William James did an experiment around the turn of the nineteenth century. He wanted to see how long the average person could actually concentrate, so he used the example of a bird sitting on a tree limb. How long do you think we can keep our full concentration completely on that bird? Four point seven seconds. Four point seven seconds to focus and concentrate on that bird before our attention flies off. Our attention can return—the bird may come back and land on another branch. But how long is that flight away? Look at your current zazen—how long before your attention returns to right here? It could be five minutes. Maybe ten minutes? Half an hour? A year? A lifetime? A lifetime....
That gap in our awareness, that flight, is where we suffer, consciously or unconsciously. Until we learn to meditate, most of us are unable to see this process of how we get lost in our head and miss our life. In zazen we study this moment by simply learning to be. This is “the resting of the streams of tides” that Hongzhi speaks of: to study the moment, simply learning to be.
In another section of Cultivating the Empty Field, Hongzhi says, “You must completely withdraw from the visible pounding and weaving of your ingrained ideas. You yourself establish the mind that thinks up all the illusory conditions, false conceptions, and attachments that we do not realize. Accept your function and be wholly satisfied.” What is it to accept? Accept who you are—all of it. When we come into practice, many of us feel that we want to get rid of something. But our practice is to accept what we want to get rid of, because although we can’t get rid of it, we can see it clearly. Accept who you are—we should keep this aspiration clear. “Accepting hundreds of streams all absorbed in one flavor.” What is one flavor? Just don’t move away.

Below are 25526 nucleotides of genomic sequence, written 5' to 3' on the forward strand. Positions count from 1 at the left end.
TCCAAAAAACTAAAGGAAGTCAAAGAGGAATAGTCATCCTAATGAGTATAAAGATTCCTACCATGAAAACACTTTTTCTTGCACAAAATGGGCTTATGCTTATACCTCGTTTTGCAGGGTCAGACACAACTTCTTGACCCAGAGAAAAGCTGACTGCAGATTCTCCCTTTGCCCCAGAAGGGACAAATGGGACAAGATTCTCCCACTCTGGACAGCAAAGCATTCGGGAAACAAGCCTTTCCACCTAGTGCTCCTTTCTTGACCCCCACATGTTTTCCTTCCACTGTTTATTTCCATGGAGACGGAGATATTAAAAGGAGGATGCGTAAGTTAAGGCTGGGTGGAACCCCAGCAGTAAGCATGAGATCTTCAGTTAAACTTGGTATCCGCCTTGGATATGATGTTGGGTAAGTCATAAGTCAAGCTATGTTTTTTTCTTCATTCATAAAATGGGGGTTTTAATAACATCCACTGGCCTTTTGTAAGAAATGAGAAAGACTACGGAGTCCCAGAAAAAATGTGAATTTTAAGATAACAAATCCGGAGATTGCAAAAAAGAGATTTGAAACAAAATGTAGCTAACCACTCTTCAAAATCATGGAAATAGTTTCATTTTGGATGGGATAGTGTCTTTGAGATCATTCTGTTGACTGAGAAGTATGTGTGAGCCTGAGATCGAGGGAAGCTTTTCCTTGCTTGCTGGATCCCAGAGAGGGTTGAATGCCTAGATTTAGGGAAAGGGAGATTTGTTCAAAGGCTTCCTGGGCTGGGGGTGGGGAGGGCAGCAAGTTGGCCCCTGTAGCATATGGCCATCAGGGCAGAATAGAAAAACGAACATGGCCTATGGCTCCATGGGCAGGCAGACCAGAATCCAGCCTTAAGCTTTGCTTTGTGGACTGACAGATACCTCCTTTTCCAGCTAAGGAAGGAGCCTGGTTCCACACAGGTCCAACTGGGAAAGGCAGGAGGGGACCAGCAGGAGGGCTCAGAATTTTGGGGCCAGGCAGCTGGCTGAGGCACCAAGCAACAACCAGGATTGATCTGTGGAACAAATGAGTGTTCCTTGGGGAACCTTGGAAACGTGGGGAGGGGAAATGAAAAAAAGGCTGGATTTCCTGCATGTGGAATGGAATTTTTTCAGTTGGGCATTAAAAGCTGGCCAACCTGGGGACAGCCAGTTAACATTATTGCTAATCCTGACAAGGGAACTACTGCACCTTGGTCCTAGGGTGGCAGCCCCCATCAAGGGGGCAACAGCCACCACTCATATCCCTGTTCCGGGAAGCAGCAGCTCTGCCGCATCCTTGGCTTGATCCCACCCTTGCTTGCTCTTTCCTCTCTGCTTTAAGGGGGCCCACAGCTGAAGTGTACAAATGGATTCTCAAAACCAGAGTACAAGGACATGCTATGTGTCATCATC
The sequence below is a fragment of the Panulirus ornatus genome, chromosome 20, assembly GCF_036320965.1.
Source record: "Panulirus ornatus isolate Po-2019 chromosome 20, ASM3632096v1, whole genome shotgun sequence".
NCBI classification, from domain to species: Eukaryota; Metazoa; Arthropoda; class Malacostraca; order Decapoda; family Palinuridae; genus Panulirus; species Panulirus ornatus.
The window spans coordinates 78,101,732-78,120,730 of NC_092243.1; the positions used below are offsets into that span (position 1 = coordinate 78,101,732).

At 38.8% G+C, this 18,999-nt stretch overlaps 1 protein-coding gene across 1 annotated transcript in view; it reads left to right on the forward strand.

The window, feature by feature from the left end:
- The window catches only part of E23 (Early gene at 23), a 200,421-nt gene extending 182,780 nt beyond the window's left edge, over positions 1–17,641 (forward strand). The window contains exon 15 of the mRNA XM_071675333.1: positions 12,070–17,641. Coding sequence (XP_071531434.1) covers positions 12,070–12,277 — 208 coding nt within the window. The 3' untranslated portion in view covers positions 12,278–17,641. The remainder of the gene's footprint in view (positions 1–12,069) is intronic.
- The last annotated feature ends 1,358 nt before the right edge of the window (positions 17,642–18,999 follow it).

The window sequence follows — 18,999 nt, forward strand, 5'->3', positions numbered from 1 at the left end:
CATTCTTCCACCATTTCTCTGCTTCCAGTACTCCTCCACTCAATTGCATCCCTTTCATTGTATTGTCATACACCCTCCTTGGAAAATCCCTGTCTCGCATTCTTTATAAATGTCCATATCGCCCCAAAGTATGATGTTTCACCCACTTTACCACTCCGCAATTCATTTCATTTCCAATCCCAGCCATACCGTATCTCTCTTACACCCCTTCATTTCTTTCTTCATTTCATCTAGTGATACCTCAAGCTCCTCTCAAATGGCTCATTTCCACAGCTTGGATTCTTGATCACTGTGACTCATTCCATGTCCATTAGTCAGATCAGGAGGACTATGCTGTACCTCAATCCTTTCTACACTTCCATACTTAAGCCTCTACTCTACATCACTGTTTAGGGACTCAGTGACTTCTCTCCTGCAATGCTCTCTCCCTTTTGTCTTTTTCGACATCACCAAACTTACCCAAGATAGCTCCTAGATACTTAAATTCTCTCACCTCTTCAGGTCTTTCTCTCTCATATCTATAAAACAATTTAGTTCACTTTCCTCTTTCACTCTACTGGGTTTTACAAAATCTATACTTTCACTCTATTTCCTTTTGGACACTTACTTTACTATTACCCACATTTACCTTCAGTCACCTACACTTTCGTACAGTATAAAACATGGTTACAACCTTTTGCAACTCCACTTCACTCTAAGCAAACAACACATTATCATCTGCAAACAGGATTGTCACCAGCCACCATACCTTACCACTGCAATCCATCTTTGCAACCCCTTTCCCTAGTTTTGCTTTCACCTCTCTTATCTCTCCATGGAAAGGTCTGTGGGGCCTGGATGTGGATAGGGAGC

Concentration can be described as a particular state of awareness that’s penetrating, unified, focused, yet permeable and open. It’s hard to define, but we recognize when it’s present, or when it’s absent. We can experience concentration put into things, like when things are made, we can feel the concentration that was present. For example, every day this floor was vacuumed, and I could feel the concentration present in that every time I came into the zendo. We see it in people—we can recognize when someone has concentration.